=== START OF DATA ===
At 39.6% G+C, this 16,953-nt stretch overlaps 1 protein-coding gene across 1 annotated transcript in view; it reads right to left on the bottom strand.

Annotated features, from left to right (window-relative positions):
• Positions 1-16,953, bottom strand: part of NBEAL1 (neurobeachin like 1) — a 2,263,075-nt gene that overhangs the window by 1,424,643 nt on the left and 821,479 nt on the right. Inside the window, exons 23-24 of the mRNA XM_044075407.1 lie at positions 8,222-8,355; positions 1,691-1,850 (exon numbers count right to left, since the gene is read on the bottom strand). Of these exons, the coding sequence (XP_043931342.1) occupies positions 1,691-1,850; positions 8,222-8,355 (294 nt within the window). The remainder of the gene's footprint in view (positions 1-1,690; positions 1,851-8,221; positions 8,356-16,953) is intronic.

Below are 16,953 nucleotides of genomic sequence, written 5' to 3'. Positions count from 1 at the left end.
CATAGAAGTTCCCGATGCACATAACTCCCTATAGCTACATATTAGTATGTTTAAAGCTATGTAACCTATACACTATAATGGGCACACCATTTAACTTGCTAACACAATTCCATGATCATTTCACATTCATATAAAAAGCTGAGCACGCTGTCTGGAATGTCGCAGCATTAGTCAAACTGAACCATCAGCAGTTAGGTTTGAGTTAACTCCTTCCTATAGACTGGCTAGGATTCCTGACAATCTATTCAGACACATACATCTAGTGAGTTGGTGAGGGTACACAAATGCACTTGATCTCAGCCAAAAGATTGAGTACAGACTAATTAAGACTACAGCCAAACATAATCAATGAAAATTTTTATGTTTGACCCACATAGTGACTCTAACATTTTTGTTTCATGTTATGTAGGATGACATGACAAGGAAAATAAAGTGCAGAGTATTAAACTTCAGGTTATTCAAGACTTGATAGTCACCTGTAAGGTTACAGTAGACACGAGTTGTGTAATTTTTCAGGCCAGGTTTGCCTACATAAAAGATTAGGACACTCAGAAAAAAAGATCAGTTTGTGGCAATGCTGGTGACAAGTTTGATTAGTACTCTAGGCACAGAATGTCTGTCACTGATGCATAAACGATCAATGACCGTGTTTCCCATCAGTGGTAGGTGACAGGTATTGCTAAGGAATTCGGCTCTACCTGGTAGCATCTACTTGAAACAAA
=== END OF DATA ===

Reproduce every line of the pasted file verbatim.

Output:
At 39.6% G+C, this 16,953-nt stretch overlaps 1 protein-coding gene across 1 annotated transcript in view; it reads right to left on the bottom strand.

Annotated features, from left to right (window-relative positions):
• Positions 1-16,953, bottom strand: part of NBEAL1 (neurobeachin like 1) — a 2,263,075-nt gene that overhangs the window by 1,424,643 nt on the left and 821,479 nt on the right. Inside the window, exons 23-24 of the mRNA XM_044075407.1 lie at positions 8,222-8,355; positions 1,691-1,850 (exon numbers count right to left, since the gene is read on the bottom strand). Of these exons, the coding sequence (XP_043931342.1) occupies positions 1,691-1,850; positions 8,222-8,355 (294 nt within the window). The remainder of the gene's footprint in view (positions 1-1,690; positions 1,851-8,221; positions 8,356-16,953) is intronic.

Below are 16,953 nucleotides of genomic sequence, written 5' to 3'. Positions count from 1 at the left end.
CATAGAAGTTCCCGATGCACATAACTCCCTATAGCTACATATTAGTATGTTTAAAGCTATGTAACCTATACACTATAATGGGCACACCATTTAACTTGCTAACACAATTCCATGATCATTTCACATTCATATAAAAAGCTGAGCACGCTGTCTGGAATGTCGCAGCATTAGTCAAACTGAACCATCAGCAGTTAGGTTTGAGTTAACTCCTTCCTATAGACTGGCTAGGATTCCTGACAATCTATTCAGACACATACATCTAGTGAGTTGGTGAGGGTACACAAATGCACTTGATCTCAGCCAAAAGATTGAGTACAGACTAATTAAGACTACAGCCAAACATAATCAATGAAAATTTTTATGTTTGACCCACATAGTGACTCTAACATTTTTGTTTCATGTTATGTAGGATGACATGACAAGGAAAATAAAGTGCAGAGTATTAAACTTCAGGTTATTCAAGACTTGATAGTCACCTGTAAGGTTACAGTAGACACGAGTTGTGTAATTTTTCAGGCCAGGTTTGCCTACATAAAAGATTAGGACACTCAGAAAAAAAGATCAGTTTGTGGCAATGCTGGTGACAAGTTTGATTAGTACTCTAGGCACAGAATGTCTGTCACTGATGCATAAACGATCAATGACCGTGTTTCCCATCAGTGGTAGGTGACAGGTATTGCTAAGGAATTCGGCTCTACCTGGTAGCATCTACTTGAAACAAA